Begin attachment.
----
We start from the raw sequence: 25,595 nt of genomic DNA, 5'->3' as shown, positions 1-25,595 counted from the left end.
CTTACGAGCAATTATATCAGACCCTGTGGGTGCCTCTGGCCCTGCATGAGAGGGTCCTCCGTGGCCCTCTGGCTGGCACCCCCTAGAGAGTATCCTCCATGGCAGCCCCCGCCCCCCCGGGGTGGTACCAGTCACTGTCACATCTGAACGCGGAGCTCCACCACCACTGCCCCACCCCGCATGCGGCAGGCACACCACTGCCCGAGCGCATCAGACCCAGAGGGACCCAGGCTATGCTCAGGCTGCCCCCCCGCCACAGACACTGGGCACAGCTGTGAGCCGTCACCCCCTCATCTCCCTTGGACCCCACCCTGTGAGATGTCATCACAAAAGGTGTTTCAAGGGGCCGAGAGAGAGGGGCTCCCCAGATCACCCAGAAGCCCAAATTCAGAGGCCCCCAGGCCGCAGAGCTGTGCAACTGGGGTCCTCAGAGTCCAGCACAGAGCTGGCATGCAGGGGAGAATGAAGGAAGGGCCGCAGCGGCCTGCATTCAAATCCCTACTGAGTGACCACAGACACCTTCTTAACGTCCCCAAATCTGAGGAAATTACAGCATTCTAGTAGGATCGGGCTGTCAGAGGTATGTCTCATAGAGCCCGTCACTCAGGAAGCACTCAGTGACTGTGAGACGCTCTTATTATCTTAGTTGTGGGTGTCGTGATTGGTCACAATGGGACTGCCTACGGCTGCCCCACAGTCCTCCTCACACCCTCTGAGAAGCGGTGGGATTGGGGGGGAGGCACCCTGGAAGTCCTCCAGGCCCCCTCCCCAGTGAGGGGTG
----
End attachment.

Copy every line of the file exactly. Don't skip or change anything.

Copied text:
We start from the raw sequence: 25,595 nt of genomic DNA, 5'->3' as shown, positions 1-25,595 counted from the left end.
CTTACGAGCAATTATATCAGACCCTGTGGGTGCCTCTGGCCCTGCATGAGAGGGTCCTCCGTGGCCCTCTGGCTGGCACCCCCTAGAGAGTATCCTCCATGGCAGCCCCCGCCCCCCCGGGGTGGTACCAGTCACTGTCACATCTGAACGCGGAGCTCCACCACCACTGCCCCACCCCGCATGCGGCAGGCACACCACTGCCCGAGCGCATCAGACCCAGAGGGACCCAGGCTATGCTCAGGCTGCCCCCCCGCCACAGACACTGGGCACAGCTGTGAGCCGTCACCCCCTCATCTCCCTTGGACCCCACCCTGTGAGATGTCATCACAAAAGGTGTTTCAAGGGGCCGAGAGAGAGGGGCTCCCCAGATCACCCAGAAGCCCAAATTCAGAGGCCCCCAGGCCGCAGAGCTGTGCAACTGGGGTCCTCAGAGTCCAGCACAGAGCTGGCATGCAGGGGAGAATGAAGGAAGGGCCGCAGCGGCCTGCATTCAAATCCCTACTGAGTGACCACAGACACCTTCTTAACGTCCCCAAATCTGAGGAAATTACAGCATTCTAGTAGGATCGGGCTGTCAGAGGTATGTCTCATAGAGCCCGTCACTCAGGAAGCACTCAGTGACTGTGAGACGCTCTTATTATCTTAGTTGTGGGTGTCGTGATTGGTCACAATGGGACTGCCTACGGCTGCCCCACAGTCCTCCTCACACCCTCTGAGAAGCGGTGGGATTGGGGGGGAGGCACCCTGGAAGTCCTCCAGGCCCCCTCCCCAGTGAGGGGTG